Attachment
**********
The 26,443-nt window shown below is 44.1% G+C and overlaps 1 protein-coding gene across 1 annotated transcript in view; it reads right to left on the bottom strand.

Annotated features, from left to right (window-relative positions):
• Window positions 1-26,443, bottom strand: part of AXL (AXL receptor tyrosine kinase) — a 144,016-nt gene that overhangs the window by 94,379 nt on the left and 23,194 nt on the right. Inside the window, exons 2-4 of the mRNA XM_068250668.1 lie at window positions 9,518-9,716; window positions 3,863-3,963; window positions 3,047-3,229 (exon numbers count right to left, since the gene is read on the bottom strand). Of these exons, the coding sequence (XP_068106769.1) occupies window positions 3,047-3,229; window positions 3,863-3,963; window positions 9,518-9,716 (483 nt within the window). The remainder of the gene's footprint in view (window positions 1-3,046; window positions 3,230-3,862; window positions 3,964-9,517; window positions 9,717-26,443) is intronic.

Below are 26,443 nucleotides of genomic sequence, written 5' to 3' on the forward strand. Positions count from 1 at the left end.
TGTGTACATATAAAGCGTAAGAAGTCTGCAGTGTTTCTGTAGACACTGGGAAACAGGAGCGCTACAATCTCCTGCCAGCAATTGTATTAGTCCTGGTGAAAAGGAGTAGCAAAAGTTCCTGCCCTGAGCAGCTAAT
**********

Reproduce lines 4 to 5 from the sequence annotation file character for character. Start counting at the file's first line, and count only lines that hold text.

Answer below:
Below are 26,443 nucleotides of genomic sequence, written 5' to 3' on the forward strand. Positions count from 1 at the left end.
TGTGTACATATAAAGCGTAAGAAGTCTGCAGTGTTTCTGTAGACACTGGGAAACAGGAGCGCTACAATCTCCTGCCAGCAATTGTATTAGTCCTGGTGAAAAGGAGTAGCAAAAGTTCCTGCCCTGAGCAGCTAAT